Recently, Zheng et al. reported a proposed model of ESC carcinogenesis [11]. According to their model, endometrial serous carcinoma arises predominantly in the resting endometrium, manifesting first as p53 immunoreactive, morphologically normal endometrial cells, evolving to endometrial glandular dysplasia, then to serous endometrial intraepithelial carcinoma (EIC), and finally into fully developed serous carcinoma. Furthermore, they showed that a decreasing percentage of diagnosed lesions express ER, ranging from endometrial glandular dysplasia (EmGD) (70–95%) to serous EIC (<30%) and ESC (<30%) [11]. Loss of ER expression occurred after mutation of p53 and is associated with HER2/neu overexpression in ESC [11].

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Figure 1. Endometrial serous carcinoma is characterized by high-grade cytological atypia in cells that do not share a common apical border. A papillary architecture is common.

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Figure 1. Endometrial serous carcinoma is characterized by high-grade cytological atypia in cells that do not share a common apical border. A papillary architecture is common.
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Figure 2. Endometrioid adenocarcinoma, grade 1. The glandular component is a caricature of proliferative phase glands, with stratification and shared luminal border to the neoplastic cells.

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Figure 2. Endometrioid adenocarcinoma, grade 1. The glandular component is a caricature of proliferative phase glands, with stratification and shared luminal border to the neoplastic cells.
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ESCs histologically resemble ovarian serous adenocarcinomas. They contain fibrous stroma and show a papillary pattern of proliferation. Tumor cells are pleomorphic, have prominent nuclear atypia, high N/C ratios, distinctive nucleoli, and frequent nuclear fission. Sixty percent of ESCs contain psammoma bodies. Other pathognomonic cellular features include a ballooned or hobnail-like nucleus and stromal hyalinization.

Type I and Type II endometrial carcinomas also differ on a molecular basis. ESCs are not hormone-sensitive and therefore do not express ER or PR [12]. K-ras, PTEN, β-catenin, which are often mutated in Type I endometrioid adenocarcinomas, are rarely altered in ESCs [13]. Instead, mutation of p53 is often observed [13]. Exomesequencing of ESC identified the frequency of p53 mutation was 81.6% [14]. Amplification of the HER2/neu gene and overexpression of the HER2/neu protein have been shown in many tumors, including ESC [15,16]. Some studies showed that the overexpression of HER2/neu was frequently associated with the advanced stage and poor prognosis in ESC [15,16,17]. Interestingly, mutation of PIK3CA is common in both endometrioid adenocarcinomas and ESCs [18]. Very recently, Kuhn et al. reported that amplification of CCNE1 was 30.4% in ESCs [14]. The novel tumor suppressor gene, ARID1A, which was recently discovered by an exome sequencing study of ovarian clear cell carcinomas [19,20], is rarely mutated in ESCs. In contrast, PPP2R1A, another gene implicated in ovarian clear cell carcinomas, is frequently mutated in ESCs [21,22]. Previously reported clinicopathological and molecular differences between Type I endometrioid adenocarcinomas and Type II ESCs are summarized in Table 1 and Table 2 [23]. Recently, Zhen et al. reported that oncofetal protein IMP3 may be a useful diagnostic marker in the assessment of endometrial cancers and their precursor lesions, particularly when the amount available tissue materials is limited and concern of type II cancer arises [24].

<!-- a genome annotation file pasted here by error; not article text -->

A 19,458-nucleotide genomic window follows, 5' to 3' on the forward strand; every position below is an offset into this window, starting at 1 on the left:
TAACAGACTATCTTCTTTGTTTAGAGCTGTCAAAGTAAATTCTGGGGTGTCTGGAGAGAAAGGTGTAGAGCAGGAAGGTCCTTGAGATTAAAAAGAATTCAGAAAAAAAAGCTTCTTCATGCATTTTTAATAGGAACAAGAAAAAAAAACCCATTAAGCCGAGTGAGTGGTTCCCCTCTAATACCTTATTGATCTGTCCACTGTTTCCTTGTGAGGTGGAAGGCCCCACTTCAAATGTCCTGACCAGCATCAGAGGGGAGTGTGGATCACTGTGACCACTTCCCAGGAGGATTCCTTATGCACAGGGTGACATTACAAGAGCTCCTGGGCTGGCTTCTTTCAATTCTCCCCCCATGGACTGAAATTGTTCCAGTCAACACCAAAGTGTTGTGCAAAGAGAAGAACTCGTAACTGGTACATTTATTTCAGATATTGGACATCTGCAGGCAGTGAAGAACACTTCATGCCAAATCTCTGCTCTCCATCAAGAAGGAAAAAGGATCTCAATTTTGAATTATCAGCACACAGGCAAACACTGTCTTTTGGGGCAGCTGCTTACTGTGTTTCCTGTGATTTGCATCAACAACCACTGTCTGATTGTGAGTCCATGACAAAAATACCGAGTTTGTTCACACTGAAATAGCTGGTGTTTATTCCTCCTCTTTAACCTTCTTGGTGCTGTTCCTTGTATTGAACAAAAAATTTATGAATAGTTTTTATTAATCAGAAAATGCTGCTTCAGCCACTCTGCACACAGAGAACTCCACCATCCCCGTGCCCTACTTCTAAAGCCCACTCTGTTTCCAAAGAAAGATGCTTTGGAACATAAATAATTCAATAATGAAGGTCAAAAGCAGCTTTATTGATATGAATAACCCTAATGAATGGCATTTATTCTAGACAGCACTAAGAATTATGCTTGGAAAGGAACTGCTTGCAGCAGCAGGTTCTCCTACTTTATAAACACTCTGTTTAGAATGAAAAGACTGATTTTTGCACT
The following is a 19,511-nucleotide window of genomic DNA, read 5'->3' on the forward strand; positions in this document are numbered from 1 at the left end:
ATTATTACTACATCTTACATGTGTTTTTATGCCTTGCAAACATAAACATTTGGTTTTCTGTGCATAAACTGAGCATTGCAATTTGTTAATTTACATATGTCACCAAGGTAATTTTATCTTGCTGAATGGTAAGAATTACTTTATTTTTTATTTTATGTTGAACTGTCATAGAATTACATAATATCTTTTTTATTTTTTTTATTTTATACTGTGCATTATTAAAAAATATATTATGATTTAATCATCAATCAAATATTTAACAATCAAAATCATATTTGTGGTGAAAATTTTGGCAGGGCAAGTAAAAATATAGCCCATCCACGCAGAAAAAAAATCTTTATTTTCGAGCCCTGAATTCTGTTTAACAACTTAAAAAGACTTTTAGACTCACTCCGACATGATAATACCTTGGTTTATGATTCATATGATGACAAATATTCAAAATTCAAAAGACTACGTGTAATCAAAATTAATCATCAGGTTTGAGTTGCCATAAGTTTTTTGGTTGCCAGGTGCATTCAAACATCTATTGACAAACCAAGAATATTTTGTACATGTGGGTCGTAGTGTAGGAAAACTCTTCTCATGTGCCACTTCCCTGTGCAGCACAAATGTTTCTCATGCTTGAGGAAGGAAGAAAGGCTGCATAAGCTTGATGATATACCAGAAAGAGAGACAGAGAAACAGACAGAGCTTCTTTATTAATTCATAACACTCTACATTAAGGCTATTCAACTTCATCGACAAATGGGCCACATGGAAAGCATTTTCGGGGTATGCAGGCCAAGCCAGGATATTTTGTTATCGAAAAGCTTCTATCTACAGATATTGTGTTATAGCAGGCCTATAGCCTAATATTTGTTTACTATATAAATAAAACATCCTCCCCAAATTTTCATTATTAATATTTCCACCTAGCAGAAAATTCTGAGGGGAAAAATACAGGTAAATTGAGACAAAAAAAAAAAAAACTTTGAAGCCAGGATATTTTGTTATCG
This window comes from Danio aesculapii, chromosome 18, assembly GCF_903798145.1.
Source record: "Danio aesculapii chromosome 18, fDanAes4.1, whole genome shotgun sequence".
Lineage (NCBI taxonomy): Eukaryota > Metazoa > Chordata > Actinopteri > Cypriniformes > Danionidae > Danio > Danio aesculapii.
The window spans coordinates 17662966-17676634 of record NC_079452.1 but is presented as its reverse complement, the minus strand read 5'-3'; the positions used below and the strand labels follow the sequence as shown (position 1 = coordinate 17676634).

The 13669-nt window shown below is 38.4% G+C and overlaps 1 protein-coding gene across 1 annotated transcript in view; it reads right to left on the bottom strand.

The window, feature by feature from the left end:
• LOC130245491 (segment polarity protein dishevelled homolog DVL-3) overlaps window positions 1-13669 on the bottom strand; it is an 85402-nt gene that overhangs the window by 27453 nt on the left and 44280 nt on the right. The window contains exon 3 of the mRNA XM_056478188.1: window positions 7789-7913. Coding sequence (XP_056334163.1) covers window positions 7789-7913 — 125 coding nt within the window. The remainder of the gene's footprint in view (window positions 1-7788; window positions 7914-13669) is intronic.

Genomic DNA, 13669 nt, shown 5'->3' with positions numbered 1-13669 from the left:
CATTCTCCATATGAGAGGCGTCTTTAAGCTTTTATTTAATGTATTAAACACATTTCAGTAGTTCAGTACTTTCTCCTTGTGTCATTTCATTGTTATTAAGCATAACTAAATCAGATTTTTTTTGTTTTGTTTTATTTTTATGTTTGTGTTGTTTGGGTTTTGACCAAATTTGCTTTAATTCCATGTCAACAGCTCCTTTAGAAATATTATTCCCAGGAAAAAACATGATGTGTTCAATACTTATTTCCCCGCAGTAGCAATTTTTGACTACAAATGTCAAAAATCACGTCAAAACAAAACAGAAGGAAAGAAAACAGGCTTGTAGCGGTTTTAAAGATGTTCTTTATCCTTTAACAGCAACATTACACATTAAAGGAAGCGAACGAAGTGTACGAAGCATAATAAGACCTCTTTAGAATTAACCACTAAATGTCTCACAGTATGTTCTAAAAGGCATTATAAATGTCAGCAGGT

Table Table 1. Clinicopathological characteristics of uterine endometrioid and serous carcinomas. *

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Table 1. Clinicopathological characteristics of uterine endometrioid and serous carcinomas. *
EndometrioidSerous
Precursor lesionAtypical hyperplasisEndometrial intraepithelial carcinoma(EIC)
EstrogenDependentIndependent
Age50–60 yearsOver 60 years
MenopausePeri menopausePost menopausse
ObesityPositiveNegative
History of Gravidity and ParityNonMulti
GradeLowHigh
Myometrial invasionSlightDeep
Pattern of recurrenceLocalDistant
Stage of presentationI (73%)I (54%)
II (11%)II (8%)
III (13%)III (22%)
IV (3%)IV (16%)
Survival by stageI (85–90%)I (50–80%)
II (70%)II (50%)
III (40–50%)III (20%)
IV (15–20%)IV (5–10%)

*: Revised and cited from [22].

Table Table 2. Molecular aspects of uterine endometrioid and serous carcinoma.